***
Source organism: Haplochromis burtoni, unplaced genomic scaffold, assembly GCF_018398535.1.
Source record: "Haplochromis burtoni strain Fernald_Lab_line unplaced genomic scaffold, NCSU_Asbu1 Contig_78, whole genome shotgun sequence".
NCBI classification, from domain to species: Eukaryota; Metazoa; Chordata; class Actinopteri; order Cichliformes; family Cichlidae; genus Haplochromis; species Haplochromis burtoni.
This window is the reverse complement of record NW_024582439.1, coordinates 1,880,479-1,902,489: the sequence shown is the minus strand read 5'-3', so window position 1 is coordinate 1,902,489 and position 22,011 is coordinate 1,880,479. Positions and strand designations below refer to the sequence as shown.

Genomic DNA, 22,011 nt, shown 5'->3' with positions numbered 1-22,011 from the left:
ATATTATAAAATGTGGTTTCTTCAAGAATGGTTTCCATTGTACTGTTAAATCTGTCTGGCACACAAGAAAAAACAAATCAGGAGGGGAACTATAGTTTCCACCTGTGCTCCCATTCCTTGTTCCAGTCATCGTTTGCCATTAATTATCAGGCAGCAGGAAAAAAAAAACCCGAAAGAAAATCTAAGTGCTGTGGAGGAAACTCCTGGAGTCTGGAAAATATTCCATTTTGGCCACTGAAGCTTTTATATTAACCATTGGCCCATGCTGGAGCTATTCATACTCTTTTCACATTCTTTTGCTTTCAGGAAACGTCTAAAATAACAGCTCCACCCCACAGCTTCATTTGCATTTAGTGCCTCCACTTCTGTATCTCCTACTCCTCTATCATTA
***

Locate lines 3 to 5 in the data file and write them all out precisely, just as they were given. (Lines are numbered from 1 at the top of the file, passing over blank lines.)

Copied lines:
NCBI classification, from domain to species: Eukaryota; Metazoa; Chordata; class Actinopteri; order Cichliformes; family Cichlidae; genus Haplochromis; species Haplochromis burtoni.
This window is the reverse complement of record NW_024582439.1, coordinates 1,880,479-1,902,489: the sequence shown is the minus strand read 5'-3', so window position 1 is coordinate 1,902,489 and position 22,011 is coordinate 1,880,479. Positions and strand designations below refer to the sequence as shown.

Genomic DNA, 22,011 nt, shown 5'->3' with positions numbered 1-22,011 from the left: